It’s All About the Hormones: PCOS Relief Strategy #3

We’re more than halfway through September, and autumn is coming into full swing. September is also PCOS Awareness Month and here at B-Method we’re dedicating the entire month to looking at ways that you can get serious, lasting relief from Polycystic Ovary Syndrome.

We’ve spent the past two weeks learning effective eating and sleeping strategies for managing PCOS. Now it’s time to check out how moving your body can help.

Strategy #3. Work out on a regular basis, ideally 5 days a week.

So, I’ve said this before. Experts recommend that we get 150 minutes of exercise a week to keep us in tip-top shape for both trying to conceive and for our overall health. That’s 30 minutes, 5 days a week.

And if you suffer from PCOS, yes, exercising is one of the most effective ways to get relief.

Here’s why: exercise helps manage your glucose and insulin. Exercise causes glucose to be taken from the blood and moved into the muscles. This lowers the need for insulin and improves the body’s sensitivity to insulin. This is of tremendous benefit for PCOS sufferers, whose insulin resistance is already compromised.

Effectively managing insulin also helps you to better manage testosterone. And when you can manage testosterone, you’ll get some serious relief from PCOS, since testosterone causes many PCOS symptoms.

Regular exercise, coupled with a well-balanced diet, can also help you lose weight, which can also give you some relief from PCOS and boost your chances at conception. Studies have consistently shown that even minimal weight loss – just 5% of your body weight – can help immensely with regulating your menstrual cycle and ovulation, which is a huge part of the battle for PCOS sufferers to conceive.

So, no two ways about it. Exercise is crucial for PCOS management.

But don’t just exercise for exercising’s sake. It’s important to remember that the way you exercise is also important – it’s not just what you do, but how you do it. Quite simply, when you’re trying to conceive is not the time to train for the Olympics. Overly rigorous exercise can be just as detrimental to your hormone levels and your ovulation as being completely sedentary can.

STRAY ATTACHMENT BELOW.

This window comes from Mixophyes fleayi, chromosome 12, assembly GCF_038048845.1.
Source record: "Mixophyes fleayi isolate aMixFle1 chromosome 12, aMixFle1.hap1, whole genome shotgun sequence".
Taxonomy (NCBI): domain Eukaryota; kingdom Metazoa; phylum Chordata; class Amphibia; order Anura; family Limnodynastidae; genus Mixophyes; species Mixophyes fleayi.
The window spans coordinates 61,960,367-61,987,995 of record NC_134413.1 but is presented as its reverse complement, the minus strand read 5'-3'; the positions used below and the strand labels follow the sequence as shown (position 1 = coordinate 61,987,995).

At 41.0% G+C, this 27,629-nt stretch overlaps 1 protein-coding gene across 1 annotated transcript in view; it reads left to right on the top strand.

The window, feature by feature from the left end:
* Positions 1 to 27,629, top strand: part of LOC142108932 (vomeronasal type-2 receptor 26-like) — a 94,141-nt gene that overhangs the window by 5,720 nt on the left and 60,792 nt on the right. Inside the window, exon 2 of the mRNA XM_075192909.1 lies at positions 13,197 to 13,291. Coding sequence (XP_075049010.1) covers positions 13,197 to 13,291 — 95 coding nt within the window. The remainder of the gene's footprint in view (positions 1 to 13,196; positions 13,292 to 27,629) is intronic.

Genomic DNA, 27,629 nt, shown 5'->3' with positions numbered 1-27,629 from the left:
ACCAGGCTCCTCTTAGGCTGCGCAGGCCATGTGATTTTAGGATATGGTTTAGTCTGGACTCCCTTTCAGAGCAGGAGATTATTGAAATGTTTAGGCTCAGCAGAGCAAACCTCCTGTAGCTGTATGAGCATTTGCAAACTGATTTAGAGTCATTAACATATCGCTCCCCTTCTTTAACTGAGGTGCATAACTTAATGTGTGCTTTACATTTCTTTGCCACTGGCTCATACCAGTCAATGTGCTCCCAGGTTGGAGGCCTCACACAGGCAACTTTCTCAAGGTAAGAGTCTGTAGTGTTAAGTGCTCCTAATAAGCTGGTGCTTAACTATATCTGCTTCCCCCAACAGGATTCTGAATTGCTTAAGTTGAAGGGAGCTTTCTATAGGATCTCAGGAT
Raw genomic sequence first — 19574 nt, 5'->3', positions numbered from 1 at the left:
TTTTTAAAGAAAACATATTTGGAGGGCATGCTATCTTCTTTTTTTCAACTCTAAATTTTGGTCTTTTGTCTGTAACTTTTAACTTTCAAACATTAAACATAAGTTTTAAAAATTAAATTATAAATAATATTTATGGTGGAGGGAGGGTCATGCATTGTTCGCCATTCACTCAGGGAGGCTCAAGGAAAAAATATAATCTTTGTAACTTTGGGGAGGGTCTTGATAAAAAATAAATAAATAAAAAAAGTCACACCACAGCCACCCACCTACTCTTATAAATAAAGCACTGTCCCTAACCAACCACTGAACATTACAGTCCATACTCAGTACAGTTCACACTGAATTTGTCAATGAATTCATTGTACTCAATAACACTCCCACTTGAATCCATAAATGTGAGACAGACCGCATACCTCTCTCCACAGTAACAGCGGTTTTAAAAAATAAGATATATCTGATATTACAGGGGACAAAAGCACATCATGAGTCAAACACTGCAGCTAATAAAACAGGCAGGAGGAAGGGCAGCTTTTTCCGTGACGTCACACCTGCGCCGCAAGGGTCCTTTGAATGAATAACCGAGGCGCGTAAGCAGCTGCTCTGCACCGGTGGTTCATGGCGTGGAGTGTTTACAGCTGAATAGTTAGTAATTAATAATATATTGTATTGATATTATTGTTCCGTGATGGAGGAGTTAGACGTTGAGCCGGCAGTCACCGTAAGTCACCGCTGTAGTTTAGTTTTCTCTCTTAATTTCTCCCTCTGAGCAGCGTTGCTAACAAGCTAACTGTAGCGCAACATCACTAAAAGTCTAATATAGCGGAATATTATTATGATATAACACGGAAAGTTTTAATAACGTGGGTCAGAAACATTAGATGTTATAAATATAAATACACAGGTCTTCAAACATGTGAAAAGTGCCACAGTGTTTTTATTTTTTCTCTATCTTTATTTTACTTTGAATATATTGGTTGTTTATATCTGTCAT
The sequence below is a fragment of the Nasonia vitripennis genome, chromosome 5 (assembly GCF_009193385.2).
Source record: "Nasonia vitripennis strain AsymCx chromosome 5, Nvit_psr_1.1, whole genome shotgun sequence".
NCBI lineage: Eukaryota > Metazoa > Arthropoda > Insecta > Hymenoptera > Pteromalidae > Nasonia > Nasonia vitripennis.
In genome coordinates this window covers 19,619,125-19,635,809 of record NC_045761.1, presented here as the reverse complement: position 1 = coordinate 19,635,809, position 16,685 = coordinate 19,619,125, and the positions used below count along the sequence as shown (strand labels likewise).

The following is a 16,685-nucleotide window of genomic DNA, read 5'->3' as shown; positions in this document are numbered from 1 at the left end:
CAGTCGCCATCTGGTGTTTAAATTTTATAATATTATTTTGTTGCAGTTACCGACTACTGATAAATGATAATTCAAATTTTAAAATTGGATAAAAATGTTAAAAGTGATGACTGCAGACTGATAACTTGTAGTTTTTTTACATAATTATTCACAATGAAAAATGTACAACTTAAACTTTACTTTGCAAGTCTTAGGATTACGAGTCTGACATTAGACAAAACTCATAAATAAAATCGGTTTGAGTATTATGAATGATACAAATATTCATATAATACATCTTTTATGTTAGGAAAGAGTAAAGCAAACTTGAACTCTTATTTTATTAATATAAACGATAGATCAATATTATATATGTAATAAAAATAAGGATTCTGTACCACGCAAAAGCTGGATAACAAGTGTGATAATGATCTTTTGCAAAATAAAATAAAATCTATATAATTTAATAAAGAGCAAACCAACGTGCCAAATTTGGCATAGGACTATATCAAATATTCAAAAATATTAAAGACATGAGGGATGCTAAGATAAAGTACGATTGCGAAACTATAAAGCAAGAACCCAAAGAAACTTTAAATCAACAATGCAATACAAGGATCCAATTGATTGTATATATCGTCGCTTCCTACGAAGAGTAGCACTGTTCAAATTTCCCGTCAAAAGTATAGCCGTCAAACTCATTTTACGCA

And, since PCOS is a hormonal disorder, what we’re trying to do to keep it in check and get relief is manage our hormone levels and our hormone production. And the wrong type of exercise could actually make your condition worse.

It’s best to aim for moderate-intensity exercise that challenges you without completely pushing you over the edge. You don’t necessarily need to “feel the burn” to know you’re getting a good workout.

It’s also important to make sure you’re getting a good balance of exercise, incorporating both cardiovascular training and strength training into your overall workout plan. Both types of exercise give different and important benefits, so you need to make sure you’re getting both on a regular basis.

Cardio exercise helps get your heart rate up and use energy. This helps you burn calories, lose weight and feel great. That feeling of euphoria that comes from exercising? That’s usually from a cardio workout.

Strength training builds muscle, which helps your metabolism while at rest, as well as your overall fitness level.

Here’s a sample weekly exercise schedule to help you get the relief you need, AND the awesome feeling of accomplishment and invincibility that only exercise can give.

Sunday – 30 minute bike ride (cardio training)

Monday – 30 minutes of weights, working all muscle groups (strength training)

Tuesday – 30 minute brisk walk or jog (cardio training)

Wednesday – 30 minutes of yoga or Pilates (flexibility, some strength building and cardio benefits)

Thursday – 30 minutes of weights, working all muscle groups (strength training)

Friday – 30 minute aerobics class (cardio)

Saturday – off day. You deserve it!

This schedule gives you 3 days of solid cardio exercise and 2 days of strength training. The strength training is done on non-consecutive days, which allows you to recover in between.

With the coming of autumn, it’s a great time of year to exercise outside, in the fresh air, so the suggestions here emphasize ways you can work out outside. You can certainly substitute other forms of cardio for walking and biking, such as dance classes, Zumba, swimming, or spinning. Check out other suggestions for creative exercise here.

You also get from this schedule a bonus 30 minutes of yoga and stretching to help your overall flexibility. Stretching helps improve your balance, improves blood flow and helps your overall performance in exercise, all while decreasing the likelihood of injury. So it’s really important to do your stretches, and if you don’t want dedicated time for it, you can build a few minutes of basic stretching into your exercise routine every day, for both cardio and strength building workouts.

I’d love to hear how you’ve been able to incorporate working out into your routine. Leave me a comment below!



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